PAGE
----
The leading aspirant for the Nigerian Bar Association (NBA) presidency, Chief Emeka Ngige (SAN), has reiterated his resolve to drive change in the lawyers’ union, saying his entry into the race was motivated by the urge to give back to society.
Ngige, who had a low-key 51st birthday celebration with his campaign staff in Lagos, said he was particularly concerned that internal democracy had taken flight from the NBA.
“There are several challenges facing our association,” he said. “These include lack of internal democracy, poor accounting systems and lack of transparency, indifference to the welfare of members, poor practice environment, and decline in the reckoning of NBA as the voice of the voiceless.”
He said if elected to lead the lawyers’ union, he would set about uniting all estranged members of the association, adding that regular executive committee meetings would be held to carry the officers along in all matters.
“It is critical that we carry our officers and members along in all our decisions,” he said. “We must democratise our institutions and processes, otherwise we would lack the moral courage to criticise government when it errs.”
Ngige is also concerned that the welfare of members has taken a backseat, saying if elected, he would immediately set in motion the machinery to review the current 500 per cent increase in practicing and conference fees.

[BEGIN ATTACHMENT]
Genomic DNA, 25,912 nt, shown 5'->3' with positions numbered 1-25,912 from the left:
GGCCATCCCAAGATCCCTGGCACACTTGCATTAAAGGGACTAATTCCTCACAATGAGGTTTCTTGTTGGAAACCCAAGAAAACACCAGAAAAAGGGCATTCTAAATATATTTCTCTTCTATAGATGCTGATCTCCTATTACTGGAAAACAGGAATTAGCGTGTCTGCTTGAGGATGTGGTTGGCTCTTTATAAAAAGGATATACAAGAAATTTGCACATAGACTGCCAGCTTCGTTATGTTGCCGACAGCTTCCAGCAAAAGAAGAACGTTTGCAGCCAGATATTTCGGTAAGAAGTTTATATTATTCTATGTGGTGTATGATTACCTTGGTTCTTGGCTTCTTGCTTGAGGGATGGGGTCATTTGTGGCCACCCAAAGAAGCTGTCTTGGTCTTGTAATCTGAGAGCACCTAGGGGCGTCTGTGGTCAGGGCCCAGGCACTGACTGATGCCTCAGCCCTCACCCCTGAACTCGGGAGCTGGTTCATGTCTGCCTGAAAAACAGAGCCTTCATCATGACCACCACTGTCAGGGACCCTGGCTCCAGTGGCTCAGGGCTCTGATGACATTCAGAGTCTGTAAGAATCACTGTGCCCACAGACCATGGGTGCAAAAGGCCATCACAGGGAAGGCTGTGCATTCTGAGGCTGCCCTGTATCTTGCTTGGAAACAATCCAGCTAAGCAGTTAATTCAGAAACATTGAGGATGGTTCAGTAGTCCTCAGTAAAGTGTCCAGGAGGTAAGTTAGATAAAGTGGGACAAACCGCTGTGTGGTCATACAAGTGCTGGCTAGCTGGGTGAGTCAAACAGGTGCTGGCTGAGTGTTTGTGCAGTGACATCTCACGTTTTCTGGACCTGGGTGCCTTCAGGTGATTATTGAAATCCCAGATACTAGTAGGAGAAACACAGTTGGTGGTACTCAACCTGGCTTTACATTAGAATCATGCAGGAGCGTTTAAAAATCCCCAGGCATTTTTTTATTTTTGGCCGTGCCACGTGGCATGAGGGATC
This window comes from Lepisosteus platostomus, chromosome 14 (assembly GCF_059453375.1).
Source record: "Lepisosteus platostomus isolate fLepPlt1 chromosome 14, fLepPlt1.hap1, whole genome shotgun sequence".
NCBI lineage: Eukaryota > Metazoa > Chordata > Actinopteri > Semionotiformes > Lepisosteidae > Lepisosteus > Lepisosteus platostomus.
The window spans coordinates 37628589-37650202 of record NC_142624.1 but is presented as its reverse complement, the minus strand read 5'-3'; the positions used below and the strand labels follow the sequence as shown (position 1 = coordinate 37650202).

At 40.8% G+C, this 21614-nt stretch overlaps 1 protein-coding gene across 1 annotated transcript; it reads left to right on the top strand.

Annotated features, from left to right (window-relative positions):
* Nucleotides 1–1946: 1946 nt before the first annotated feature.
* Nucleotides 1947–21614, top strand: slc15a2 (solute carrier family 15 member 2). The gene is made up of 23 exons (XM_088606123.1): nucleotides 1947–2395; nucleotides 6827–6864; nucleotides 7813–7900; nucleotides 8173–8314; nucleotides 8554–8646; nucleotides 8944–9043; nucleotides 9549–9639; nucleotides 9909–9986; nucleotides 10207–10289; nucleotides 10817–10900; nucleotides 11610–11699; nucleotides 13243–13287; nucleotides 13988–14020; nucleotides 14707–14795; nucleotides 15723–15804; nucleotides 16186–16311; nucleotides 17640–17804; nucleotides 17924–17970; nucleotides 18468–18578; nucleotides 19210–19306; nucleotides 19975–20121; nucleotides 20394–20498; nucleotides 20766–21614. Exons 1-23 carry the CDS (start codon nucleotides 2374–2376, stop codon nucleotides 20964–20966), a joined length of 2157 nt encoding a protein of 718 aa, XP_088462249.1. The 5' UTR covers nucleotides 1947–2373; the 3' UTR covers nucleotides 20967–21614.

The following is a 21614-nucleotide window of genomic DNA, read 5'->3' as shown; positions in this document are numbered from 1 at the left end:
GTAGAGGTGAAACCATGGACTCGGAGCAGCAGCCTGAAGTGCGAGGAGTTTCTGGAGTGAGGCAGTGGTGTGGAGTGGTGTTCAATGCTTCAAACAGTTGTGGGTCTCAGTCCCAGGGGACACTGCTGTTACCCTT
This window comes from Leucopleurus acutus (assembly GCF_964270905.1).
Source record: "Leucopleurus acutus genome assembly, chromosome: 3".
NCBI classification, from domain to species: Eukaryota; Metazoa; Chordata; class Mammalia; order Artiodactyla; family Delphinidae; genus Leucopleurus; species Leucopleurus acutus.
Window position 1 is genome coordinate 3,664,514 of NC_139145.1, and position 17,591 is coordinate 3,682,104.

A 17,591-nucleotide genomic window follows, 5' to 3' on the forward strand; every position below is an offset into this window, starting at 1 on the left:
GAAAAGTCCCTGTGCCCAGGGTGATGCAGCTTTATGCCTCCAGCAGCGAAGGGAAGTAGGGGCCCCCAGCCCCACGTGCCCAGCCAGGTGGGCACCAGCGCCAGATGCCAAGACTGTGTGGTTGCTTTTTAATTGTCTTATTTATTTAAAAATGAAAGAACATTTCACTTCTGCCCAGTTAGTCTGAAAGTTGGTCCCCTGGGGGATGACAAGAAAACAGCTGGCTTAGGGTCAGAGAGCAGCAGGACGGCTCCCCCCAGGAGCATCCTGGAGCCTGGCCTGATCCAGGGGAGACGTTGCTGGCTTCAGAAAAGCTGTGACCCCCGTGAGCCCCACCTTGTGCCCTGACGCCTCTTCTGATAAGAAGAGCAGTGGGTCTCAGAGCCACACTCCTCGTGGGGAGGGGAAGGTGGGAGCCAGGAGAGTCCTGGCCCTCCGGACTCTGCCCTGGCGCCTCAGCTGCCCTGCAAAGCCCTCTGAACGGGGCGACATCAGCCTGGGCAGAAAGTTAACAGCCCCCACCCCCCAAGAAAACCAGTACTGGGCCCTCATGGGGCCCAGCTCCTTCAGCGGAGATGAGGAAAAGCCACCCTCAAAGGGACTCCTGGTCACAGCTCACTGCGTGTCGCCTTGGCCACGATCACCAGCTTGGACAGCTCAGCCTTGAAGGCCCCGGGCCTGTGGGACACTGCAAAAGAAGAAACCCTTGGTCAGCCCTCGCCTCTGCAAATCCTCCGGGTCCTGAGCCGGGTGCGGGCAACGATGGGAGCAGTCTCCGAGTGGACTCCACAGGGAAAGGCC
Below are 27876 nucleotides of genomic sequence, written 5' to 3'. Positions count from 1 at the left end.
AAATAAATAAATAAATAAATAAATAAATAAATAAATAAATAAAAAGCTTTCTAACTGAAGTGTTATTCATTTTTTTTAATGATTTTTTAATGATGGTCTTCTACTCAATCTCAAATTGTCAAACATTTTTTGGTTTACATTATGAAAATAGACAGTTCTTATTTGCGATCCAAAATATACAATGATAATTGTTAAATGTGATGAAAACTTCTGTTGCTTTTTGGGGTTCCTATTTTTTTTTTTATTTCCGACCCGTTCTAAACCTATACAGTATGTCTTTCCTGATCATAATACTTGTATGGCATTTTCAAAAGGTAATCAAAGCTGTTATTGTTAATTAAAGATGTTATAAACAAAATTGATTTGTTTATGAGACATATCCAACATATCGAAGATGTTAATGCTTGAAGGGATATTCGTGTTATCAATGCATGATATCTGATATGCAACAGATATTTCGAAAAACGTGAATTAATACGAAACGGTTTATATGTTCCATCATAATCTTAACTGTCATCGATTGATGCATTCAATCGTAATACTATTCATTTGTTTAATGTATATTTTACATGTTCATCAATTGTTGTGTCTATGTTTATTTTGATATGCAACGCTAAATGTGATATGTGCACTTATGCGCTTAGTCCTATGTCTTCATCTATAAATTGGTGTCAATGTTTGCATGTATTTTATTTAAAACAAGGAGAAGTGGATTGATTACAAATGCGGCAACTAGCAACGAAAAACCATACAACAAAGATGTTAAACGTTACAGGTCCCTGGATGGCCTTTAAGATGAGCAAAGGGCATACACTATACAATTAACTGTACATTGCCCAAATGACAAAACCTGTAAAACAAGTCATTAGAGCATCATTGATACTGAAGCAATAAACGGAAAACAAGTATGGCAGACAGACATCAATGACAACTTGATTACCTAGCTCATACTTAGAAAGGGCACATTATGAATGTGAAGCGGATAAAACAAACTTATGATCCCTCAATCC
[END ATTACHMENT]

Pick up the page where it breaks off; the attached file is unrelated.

“We are a professional body, not a Plc. It is important that we do not lose focus. Our mandates are primarily to promote the rule of law and empower our members through quality continuing legal education among others,” he said.
Ngige, whose campaign has gained nationwide support and momentum in the past few weeks, also said that he would bring back the vibrancy of the NBA as a voice of the voiceless. His words: “The NBA is not playing its traditional role as a valued commentator on national issues. We still recall with nostalgia the activism that drove the NBA Presidency of Alao Aka-Bashorun, Wole Olanipekun, Olisa Agbakoba and Rotimi Akeredolu. We must reclaim the status of the NBA as the voice of the voiceless,” he said.